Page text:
It’s a week old, but it’s new to me. I just stumbled upon this Fortune Magazine article on simultaneous release. For those who Google searched “simultaneous release” in the hopes they’d find something about tantric sex or dual climax, you’re way off base. Simultaneous release refers to releasing a movie in multiple formats – DVD, theater, Cable On Demand, etc – at the same time.
If you’ve read my posts on the topic, you know I am very much in favor of it, and believe it’s the way of the future.
Unfortunately, the small minded among us don’t believe this. M. Night Shyamalan – whose work I’m growing increasingly unhappy with – is opposed to the idea, thinks theaters will be wiped off the earth, and still believes the world is flat. He refers to DVDs as “souvenirs” of the movie theater experience. I imagine he has no idea how many people buy DVDs without ever having seen the movie on a big screen.
I’m not quite sure why he, and people like him, fear this idea so badly. Do CDs take away business from live concerts? Did movies erase the business model of stage productions? No, they don’t and they didn’t.
I’ve said it before, and I’ll say it again. People go to movies for a number of reasons.
They go to movies because there is nothing better. The sweeping grandeur of Gladiator, The Patriot, The Lord of the Rings (all of them) or Dances With Wolves on a giant screen can’t be captured anywhere else.
They go to movies for the life of the crowd. I love to see movies at Union Station. There is not a movie audience in America that compares. When I saw Remember the Titans there, I thought the crowd would start doing the wave. I’ve never heard an audience, in unison, yelling “Run! Run! Run!”
They go to movies on dates. The Friday night movie date is still a staple of life and always will be – whether it’s the drive in or the multiplex.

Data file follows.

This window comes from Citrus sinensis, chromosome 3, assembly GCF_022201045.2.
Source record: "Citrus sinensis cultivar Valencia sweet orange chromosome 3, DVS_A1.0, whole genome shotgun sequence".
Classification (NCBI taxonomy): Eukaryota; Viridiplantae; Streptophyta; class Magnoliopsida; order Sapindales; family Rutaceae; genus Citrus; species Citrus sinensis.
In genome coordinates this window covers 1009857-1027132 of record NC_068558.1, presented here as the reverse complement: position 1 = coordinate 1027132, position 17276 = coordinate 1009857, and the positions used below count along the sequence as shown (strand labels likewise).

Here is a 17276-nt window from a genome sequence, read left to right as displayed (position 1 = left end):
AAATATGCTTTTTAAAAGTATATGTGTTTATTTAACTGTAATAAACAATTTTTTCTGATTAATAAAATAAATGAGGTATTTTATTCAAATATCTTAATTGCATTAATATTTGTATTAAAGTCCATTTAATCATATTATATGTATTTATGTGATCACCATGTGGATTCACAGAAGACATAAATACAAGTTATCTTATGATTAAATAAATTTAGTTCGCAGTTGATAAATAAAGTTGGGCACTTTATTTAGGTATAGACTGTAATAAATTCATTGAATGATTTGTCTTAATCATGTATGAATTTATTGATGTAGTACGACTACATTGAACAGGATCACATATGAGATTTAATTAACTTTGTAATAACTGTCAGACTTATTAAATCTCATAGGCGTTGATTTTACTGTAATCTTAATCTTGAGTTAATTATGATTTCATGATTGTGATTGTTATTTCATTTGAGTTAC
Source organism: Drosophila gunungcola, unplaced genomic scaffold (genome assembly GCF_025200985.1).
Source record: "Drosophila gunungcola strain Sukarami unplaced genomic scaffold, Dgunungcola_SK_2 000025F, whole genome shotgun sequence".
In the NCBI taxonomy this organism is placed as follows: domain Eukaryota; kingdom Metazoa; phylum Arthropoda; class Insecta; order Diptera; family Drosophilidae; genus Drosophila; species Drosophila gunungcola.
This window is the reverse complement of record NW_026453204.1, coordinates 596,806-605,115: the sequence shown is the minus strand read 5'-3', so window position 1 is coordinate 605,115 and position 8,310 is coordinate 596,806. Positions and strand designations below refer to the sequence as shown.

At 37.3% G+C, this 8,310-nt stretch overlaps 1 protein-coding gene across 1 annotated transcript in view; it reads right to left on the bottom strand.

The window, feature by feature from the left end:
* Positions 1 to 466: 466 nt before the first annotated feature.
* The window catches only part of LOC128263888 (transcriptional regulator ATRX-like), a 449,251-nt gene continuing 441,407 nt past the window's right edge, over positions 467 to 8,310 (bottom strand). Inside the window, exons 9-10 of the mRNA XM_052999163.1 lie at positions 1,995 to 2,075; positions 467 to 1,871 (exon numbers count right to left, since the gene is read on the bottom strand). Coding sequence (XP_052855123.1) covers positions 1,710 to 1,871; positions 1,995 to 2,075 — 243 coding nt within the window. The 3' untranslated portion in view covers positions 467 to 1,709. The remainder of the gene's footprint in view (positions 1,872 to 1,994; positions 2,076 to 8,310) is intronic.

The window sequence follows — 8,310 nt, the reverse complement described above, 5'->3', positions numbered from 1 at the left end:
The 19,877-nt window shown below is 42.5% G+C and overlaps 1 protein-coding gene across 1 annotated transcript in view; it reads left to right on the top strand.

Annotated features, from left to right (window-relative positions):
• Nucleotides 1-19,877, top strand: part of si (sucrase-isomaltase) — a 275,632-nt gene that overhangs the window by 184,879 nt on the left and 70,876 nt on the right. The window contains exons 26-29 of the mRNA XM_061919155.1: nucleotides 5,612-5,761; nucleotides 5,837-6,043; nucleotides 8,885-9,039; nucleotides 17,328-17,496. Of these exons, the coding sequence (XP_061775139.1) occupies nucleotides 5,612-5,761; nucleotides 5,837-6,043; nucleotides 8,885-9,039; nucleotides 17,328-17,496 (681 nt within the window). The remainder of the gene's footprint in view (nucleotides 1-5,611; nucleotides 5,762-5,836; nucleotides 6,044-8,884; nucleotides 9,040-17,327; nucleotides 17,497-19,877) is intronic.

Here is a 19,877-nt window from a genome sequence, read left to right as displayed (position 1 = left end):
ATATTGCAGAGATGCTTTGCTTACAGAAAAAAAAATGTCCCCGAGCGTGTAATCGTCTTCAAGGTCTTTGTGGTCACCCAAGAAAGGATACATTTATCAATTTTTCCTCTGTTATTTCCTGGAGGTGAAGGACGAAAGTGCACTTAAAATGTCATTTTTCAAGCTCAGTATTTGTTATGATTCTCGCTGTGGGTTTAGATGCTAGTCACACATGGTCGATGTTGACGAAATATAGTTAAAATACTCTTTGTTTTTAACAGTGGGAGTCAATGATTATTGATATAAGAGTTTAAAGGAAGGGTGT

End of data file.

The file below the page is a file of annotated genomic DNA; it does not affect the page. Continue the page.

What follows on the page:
They go to movies for reasons I have probably never imagined.
There are, however, certain realities of life that prevent attending movies in theaters. For example, my wife and I have our 8 month old son. We may sneak out to see a movie occasionally if we have a sitter we trust. But there are movies released every weekend that we’d like to see.
Now, we would love the opportunity to share the water-cooler chatter about the latest blockbuster, but we don’t plan to drop $100 a week to keep up – especially when over-hyped pieces of crap like The Village fail to deliver so frequently.
Simultaneous release would lead me to do two things. First, I would invest in a Home Theater Projector. I would have to rearrange some furniture, have the projector professionally installed and remove anything hanging on my new 200 inch TV, but it would be worth it.
Second, I would become the biggest user of OnDemand. I’d be pulling down a new movie 5 or 6 times a week. Heck, I wouldn’t even care if I had to pay more for first-run movies. $10-$12 for a one-time in-home viewing (versus the $4 I pay now for something dated) seems like a fair deal.
If anything, simultaneous release would generate more money for the industry and more money for the consumer electronics industry. Imagine the potential for word of mouth marketing – the water cooler buzz – if everyone has the ability to see a movie and chat about it.
Simultaneous release would revolutionize the way we consume media. It would also lead to more instances of break out success like My Big Fat Greek Wedding. If OnDemand lists a good movie that may have no budget for marketing, it will gain an audience, and traction.
The Fortune article, however, has it right. Bubble could set the clock back on simultaneous release. This needs to be tried with a major motion picture, not some Soderbergh crap fest with amateur actors and low production value.
I just hope some studio exec, some day, will have the balls to try it.